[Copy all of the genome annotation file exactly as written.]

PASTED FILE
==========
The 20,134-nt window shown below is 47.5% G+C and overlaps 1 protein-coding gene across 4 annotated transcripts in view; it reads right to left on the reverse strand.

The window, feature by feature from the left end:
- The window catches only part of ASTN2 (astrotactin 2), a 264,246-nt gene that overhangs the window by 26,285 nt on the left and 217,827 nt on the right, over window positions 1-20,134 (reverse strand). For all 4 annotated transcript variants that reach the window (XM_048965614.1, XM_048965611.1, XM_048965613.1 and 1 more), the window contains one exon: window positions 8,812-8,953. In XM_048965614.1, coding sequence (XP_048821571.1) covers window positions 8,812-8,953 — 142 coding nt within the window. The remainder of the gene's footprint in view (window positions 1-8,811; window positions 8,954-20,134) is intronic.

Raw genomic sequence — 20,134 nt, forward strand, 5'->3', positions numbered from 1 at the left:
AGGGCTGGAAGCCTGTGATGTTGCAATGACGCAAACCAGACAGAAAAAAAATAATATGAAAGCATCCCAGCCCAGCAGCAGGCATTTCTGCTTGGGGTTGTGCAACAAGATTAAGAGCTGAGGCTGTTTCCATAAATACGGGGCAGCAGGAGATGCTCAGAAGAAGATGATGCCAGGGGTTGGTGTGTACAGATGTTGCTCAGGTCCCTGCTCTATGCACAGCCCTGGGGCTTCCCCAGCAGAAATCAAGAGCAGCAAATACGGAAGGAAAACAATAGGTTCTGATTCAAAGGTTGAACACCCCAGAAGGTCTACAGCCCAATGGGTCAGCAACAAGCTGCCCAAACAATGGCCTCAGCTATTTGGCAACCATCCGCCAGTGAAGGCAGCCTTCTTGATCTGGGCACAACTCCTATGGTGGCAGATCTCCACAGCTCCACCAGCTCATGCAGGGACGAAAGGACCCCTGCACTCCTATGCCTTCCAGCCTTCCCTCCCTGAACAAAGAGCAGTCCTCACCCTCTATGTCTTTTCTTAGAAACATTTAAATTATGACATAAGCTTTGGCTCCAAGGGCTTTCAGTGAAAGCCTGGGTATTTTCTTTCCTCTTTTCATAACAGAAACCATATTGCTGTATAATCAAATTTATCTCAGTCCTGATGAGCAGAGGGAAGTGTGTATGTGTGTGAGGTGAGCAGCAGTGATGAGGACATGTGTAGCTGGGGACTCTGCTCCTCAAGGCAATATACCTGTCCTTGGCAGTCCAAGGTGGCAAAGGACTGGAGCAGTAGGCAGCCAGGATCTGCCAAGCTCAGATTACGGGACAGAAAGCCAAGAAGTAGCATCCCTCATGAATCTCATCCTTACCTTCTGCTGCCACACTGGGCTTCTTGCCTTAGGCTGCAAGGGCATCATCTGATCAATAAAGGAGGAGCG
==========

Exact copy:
The 20,134-nt window shown below is 47.5% G+C and overlaps 1 protein-coding gene across 4 annotated transcripts in view; it reads right to left on the reverse strand.

The window, feature by feature from the left end:
- The window catches only part of ASTN2 (astrotactin 2), a 264,246-nt gene that overhangs the window by 26,285 nt on the left and 217,827 nt on the right, over window positions 1-20,134 (reverse strand). For all 4 annotated transcript variants that reach the window (XM_048965614.1, XM_048965611.1, XM_048965613.1 and 1 more), the window contains one exon: window positions 8,812-8,953. In XM_048965614.1, coding sequence (XP_048821571.1) covers window positions 8,812-8,953 — 142 coding nt within the window. The remainder of the gene's footprint in view (window positions 1-8,811; window positions 8,954-20,134) is intronic.

Raw genomic sequence — 20,134 nt, forward strand, 5'->3', positions numbered from 1 at the left:
AGGGCTGGAAGCCTGTGATGTTGCAATGACGCAAACCAGACAGAAAAAAAATAATATGAAAGCATCCCAGCCCAGCAGCAGGCATTTCTGCTTGGGGTTGTGCAACAAGATTAAGAGCTGAGGCTGTTTCCATAAATACGGGGCAGCAGGAGATGCTCAGAAGAAGATGATGCCAGGGGTTGGTGTGTACAGATGTTGCTCAGGTCCCTGCTCTATGCACAGCCCTGGGGCTTCCCCAGCAGAAATCAAGAGCAGCAAATACGGAAGGAAAACAATAGGTTCTGATTCAAAGGTTGAACACCCCAGAAGGTCTACAGCCCAATGGGTCAGCAACAAGCTGCCCAAACAATGGCCTCAGCTATTTGGCAACCATCCGCCAGTGAAGGCAGCCTTCTTGATCTGGGCACAACTCCTATGGTGGCAGATCTCCACAGCTCCACCAGCTCATGCAGGGACGAAAGGACCCCTGCACTCCTATGCCTTCCAGCCTTCCCTCCCTGAACAAAGAGCAGTCCTCACCCTCTATGTCTTTTCTTAGAAACATTTAAATTATGACATAAGCTTTGGCTCCAAGGGCTTTCAGTGAAAGCCTGGGTATTTTCTTTCCTCTTTTCATAACAGAAACCATATTGCTGTATAATCAAATTTATCTCAGTCCTGATGAGCAGAGGGAAGTGTGTATGTGTGTGAGGTGAGCAGCAGTGATGAGGACATGTGTAGCTGGGGACTCTGCTCCTCAAGGCAATATACCTGTCCTTGGCAGTCCAAGGTGGCAAAGGACTGGAGCAGTAGGCAGCCAGGATCTGCCAAGCTCAGATTACGGGACAGAAAGCCAAGAAGTAGCATCCCTCATGAATCTCATCCTTACCTTCTGCTGCCACACTGGGCTTCTTGCCTTAGGCTGCAAGGGCATCATCTGATCAATAAAGGAGGAGCG